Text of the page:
Scientific community makes GREAT progress towards Gaia
29 June 2010
With the launch of Gaia only two years away, the European science community is actively engaged in training the next generation of young astronomers who will exploit the flood of data from this 'Cornerstone' science mission.
In many ways, Gaia is a follow-on to ESA's groundbreaking Hipparcos satellite, which mapped the sky between 1989 and 1993. Hipparcos was the first space mission designed for astrometry – the precise measurement of the positions, distances and proper motions of stars.
Although Gaia builds on the European expertise established through Hipparcos, the new mission will take astrometry to a new level of complexity and precision. Over its five-year lifetime, Gaia's three instruments will gather huge amounts of astrometric, photometric and spectroscopic data on stars in the Milky Way, as well as more distant galaxies, quasars and Solar System objects.
The Gaia spacecraft. Credit: ESA
"Hipparcos could detect stars to the 12th magnitude, whereas Gaia will go down to 20th magnitude," explained Timo Prusti, ESA Project Scientist for Gaia. "Hipparcos measured the positions of almost 120 000 stars, but Gaia will map over one billion stars. As for the error in parallax determination, Hipparcos was accurate to within one milliarcsecond, but Gaia's positional data will be about 100 times more precise."
Various initiatives are already under way to ensure that the European scientific community is ready to handle and analyse this deluge of data. More than 400 scientists from many different countries have been selected by ESA for the Gaia Data Processing and Analysis Consortium (DPAC) in order to prepare for the extremely challenging task of processing all of the data, with the eventual creation of an all-sky catalogue.
Meanwhile, 15 PhD and post-doctorate students have been funded for the past four years under the European Leadership in Space Astrometry (ELSA) programme, working in collaboration with DPAC. Supported by the European Community's Sixth Framework Programme (FP6), the students have been collaborating on specific problems related to the astrophysical, instrument modelling, algorithmic, numerical and software engineering aspects of the mission. Their activities complement, and are partly integrated into, the joint European effort to develop a complete scientific data analysis system for Gaia.
Some of the ELSA Fellows with Lennart Lindegren, the scientific coordinator for ELSA. Image courtesy of Stefan Jordan.
Projects undertaken by the ELSA fellows have included development of improved models of stars, their spectra and spatial distributions, and methods to solve the complex mathematical equations required to determine their positions.
Another important contribution has involved modelling the effects of long-term exposure to particle radiation on Gaia's detectors.
"This was not originally seen as part of the preparations for Gaia, but it has been very valuable," said Lennart Lindegren of Lund Observatory, Sweden, the scientific coordinator for ELSA. "Gaia will be placed in an orbit at the L2 Lagrange Point, 1.5 million kilometres from Earth, where it will be fully exposed to charged particles from the Sun. This will cause a gradual deterioration of the CCDs over the 5-year mission, but the work done under ELSA will hopefully make it possible to eliminate most of the effects."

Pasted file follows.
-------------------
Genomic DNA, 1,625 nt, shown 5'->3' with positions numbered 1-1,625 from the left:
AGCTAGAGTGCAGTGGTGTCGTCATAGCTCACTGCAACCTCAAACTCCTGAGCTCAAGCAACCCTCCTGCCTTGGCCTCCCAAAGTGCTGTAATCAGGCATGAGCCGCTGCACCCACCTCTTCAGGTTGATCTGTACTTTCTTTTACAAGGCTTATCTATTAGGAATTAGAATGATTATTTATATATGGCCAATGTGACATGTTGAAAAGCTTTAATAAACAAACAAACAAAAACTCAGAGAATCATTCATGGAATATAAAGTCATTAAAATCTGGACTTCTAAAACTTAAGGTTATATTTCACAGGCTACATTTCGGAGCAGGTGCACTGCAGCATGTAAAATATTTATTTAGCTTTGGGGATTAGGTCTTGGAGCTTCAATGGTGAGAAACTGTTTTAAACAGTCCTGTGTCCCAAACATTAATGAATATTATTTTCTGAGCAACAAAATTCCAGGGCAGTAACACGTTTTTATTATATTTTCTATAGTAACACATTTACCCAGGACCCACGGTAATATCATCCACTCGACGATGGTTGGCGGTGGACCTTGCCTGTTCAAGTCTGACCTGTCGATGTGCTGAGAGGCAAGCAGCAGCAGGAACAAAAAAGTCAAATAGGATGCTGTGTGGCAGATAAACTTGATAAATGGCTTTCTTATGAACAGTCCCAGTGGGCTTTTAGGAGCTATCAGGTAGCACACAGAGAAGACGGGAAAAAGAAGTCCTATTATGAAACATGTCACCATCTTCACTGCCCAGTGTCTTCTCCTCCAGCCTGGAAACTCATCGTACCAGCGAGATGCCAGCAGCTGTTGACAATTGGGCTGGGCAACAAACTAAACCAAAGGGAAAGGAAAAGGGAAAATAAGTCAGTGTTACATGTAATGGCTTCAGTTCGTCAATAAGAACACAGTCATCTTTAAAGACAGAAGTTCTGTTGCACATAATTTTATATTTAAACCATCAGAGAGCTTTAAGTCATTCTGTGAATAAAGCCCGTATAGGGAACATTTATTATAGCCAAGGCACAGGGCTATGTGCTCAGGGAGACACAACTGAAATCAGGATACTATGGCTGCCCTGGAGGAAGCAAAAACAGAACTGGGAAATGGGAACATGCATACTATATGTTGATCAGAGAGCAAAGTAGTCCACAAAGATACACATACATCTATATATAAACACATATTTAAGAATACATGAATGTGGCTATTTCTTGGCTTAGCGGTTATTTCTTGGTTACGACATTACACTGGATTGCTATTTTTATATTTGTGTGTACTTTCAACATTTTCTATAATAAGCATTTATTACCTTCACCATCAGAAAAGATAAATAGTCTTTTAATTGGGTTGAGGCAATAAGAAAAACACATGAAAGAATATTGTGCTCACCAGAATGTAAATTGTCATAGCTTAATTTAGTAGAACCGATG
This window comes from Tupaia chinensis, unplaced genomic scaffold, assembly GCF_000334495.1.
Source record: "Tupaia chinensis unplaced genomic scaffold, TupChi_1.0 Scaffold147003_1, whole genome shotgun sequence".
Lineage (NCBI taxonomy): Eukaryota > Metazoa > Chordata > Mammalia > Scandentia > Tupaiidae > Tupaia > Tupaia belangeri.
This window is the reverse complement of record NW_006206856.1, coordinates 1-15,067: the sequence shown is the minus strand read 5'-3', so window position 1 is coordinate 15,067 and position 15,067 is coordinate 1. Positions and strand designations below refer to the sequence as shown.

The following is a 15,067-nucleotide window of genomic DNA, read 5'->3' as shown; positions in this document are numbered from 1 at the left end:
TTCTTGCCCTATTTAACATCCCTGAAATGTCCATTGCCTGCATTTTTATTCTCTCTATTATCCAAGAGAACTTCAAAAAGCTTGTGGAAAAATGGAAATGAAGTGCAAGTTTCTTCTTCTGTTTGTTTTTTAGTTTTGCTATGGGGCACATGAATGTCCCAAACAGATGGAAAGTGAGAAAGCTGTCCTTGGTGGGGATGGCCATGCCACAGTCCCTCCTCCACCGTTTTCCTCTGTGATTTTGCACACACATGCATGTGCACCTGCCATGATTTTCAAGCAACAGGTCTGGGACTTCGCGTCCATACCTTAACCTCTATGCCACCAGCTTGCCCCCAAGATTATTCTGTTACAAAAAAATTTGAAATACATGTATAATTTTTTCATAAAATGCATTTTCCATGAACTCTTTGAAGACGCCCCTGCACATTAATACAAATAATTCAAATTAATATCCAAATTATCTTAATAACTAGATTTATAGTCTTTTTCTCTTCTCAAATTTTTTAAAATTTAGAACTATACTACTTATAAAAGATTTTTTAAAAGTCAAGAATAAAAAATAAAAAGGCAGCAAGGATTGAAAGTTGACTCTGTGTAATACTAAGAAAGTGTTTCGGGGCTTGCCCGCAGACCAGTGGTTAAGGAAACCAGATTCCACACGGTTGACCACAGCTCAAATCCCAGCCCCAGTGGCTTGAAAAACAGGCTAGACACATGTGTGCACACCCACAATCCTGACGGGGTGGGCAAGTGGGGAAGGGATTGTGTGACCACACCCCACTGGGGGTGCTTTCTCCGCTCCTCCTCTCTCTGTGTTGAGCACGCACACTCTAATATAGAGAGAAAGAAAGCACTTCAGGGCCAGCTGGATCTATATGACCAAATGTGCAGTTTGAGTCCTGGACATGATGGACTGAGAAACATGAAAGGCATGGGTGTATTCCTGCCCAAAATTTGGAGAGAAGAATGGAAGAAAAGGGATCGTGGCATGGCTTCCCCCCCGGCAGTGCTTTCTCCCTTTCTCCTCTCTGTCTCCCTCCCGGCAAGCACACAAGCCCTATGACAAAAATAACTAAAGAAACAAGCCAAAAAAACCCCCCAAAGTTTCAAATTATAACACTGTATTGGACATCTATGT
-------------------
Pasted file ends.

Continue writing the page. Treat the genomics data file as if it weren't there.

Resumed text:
As ELSA draws to a close, another community-based initiative, known as the Gaia Research for European Astronomy Training (GREAT) project, is getting under way. Although everyone in ELSA is also involved in GREAT, the two projects are very different.
"ELSA has helped to prepare for the creation of the Gaia catalogue," said Lennart Lindegren, "while GREAT will prepare the community to use the data once it has been produced."
Over 550 researchers from 17 European countries and ESA will be participating in the network, which is organised by the Gaia Science Team and the Data Processing and Analysis Consortium Executive (DPACE).
"GREAT will cover all of the areas of scientific study covered by Gaia," said Nicholas Walton, chairman of the GREAT network and a researcher at the Institute of Astronomy, University of Cambridge, UK. "Its overall objective is to support a science-oriented network which will address the scientific issues in which Gaia will have a major impact."
"Initial funding for five years to cover attendance at conferences and workshops, and visits to other institutions, has been provided by the European Science Foundation. These will help to bring the Gaia community together and enable scientists to share their expertise and ideas," he added.
Since Gaia will detect large numbers of supernovas, microlensing events, novas, gamma ray burst afterglows, and other interesting transient or anomalous phenomena, the most recent workshop involved discussions about the impact that Gaia will have on studies of these objects and the importance of follow-up observations by ground-based instruments. A previous meeting looked at the ways in which Gaia will revolutionise studies of star formation and the evolution of open star clusters. Five more GREAT workshops and conferences are being organised for the coming year.
Discussions with the European Union concerning funding under the Seventh Framework Programme (FP7) for 17 Early Stage Researchers are currently in progress, and it is hoped that this Initial Training Network will be able to start in early 2011.
Last Update: 08 July 2010